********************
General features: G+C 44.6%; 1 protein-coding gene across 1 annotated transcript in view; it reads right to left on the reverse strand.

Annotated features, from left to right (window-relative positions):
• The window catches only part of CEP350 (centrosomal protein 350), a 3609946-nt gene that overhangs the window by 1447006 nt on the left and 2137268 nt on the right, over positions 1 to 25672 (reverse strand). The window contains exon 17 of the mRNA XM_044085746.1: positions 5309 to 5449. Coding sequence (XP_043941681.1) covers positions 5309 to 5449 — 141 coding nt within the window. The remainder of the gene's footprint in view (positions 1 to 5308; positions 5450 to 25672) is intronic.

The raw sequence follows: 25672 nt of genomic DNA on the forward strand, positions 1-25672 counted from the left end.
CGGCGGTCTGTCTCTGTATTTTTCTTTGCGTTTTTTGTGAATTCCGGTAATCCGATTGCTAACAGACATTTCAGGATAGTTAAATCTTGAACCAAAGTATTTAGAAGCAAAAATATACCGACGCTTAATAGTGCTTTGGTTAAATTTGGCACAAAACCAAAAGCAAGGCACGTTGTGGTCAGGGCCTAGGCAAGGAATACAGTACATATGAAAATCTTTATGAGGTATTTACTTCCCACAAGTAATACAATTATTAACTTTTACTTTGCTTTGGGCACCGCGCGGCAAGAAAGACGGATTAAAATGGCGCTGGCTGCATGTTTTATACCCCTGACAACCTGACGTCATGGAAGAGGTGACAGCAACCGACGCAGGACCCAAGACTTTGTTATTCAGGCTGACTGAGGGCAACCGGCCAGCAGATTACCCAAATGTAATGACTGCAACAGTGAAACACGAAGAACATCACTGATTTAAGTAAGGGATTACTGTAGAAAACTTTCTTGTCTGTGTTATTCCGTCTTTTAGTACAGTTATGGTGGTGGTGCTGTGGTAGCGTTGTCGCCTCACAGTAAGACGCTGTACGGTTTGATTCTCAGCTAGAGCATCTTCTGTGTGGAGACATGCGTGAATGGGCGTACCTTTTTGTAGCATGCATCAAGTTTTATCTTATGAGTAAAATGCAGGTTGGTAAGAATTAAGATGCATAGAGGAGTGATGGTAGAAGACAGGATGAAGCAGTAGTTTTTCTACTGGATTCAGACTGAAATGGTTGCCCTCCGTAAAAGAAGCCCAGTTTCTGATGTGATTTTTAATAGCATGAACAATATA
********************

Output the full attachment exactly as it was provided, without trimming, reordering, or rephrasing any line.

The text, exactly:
General features: G+C 44.6%; 1 protein-coding gene across 1 annotated transcript in view; it reads right to left on the reverse strand.

Annotated features, from left to right (window-relative positions):
• The window catches only part of CEP350 (centrosomal protein 350), a 3609946-nt gene that overhangs the window by 1447006 nt on the left and 2137268 nt on the right, over positions 1 to 25672 (reverse strand). The window contains exon 17 of the mRNA XM_044085746.1: positions 5309 to 5449. Coding sequence (XP_043941681.1) covers positions 5309 to 5449 — 141 coding nt within the window. The remainder of the gene's footprint in view (positions 1 to 5308; positions 5450 to 25672) is intronic.

The raw sequence follows: 25672 nt of genomic DNA on the forward strand, positions 1-25672 counted from the left end.
CGGCGGTCTGTCTCTGTATTTTTCTTTGCGTTTTTTGTGAATTCCGGTAATCCGATTGCTAACAGACATTTCAGGATAGTTAAATCTTGAACCAAAGTATTTAGAAGCAAAAATATACCGACGCTTAATAGTGCTTTGGTTAAATTTGGCACAAAACCAAAAGCAAGGCACGTTGTGGTCAGGGCCTAGGCAAGGAATACAGTACATATGAAAATCTTTATGAGGTATTTACTTCCCACAAGTAATACAATTATTAACTTTTACTTTGCTTTGGGCACCGCGCGGCAAGAAAGACGGATTAAAATGGCGCTGGCTGCATGTTTTATACCCCTGACAACCTGACGTCATGGAAGAGGTGACAGCAACCGACGCAGGACCCAAGACTTTGTTATTCAGGCTGACTGAGGGCAACCGGCCAGCAGATTACCCAAATGTAATGACTGCAACAGTGAAACACGAAGAACATCACTGATTTAAGTAAGGGATTACTGTAGAAAACTTTCTTGTCTGTGTTATTCCGTCTTTTAGTACAGTTATGGTGGTGGTGCTGTGGTAGCGTTGTCGCCTCACAGTAAGACGCTGTACGGTTTGATTCTCAGCTAGAGCATCTTCTGTGTGGAGACATGCGTGAATGGGCGTACCTTTTTGTAGCATGCATCAAGTTTTATCTTATGAGTAAAATGCAGGTTGGTAAGAATTAAGATGCATAGAGGAGTGATGGTAGAAGACAGGATGAAGCAGTAGTTTTTCTACTGGATTCAGACTGAAATGGTTGCCCTCCGTAAAAGAAGCCCAGTTTCTGATGTGATTTTTAATAGCATGAACAATATA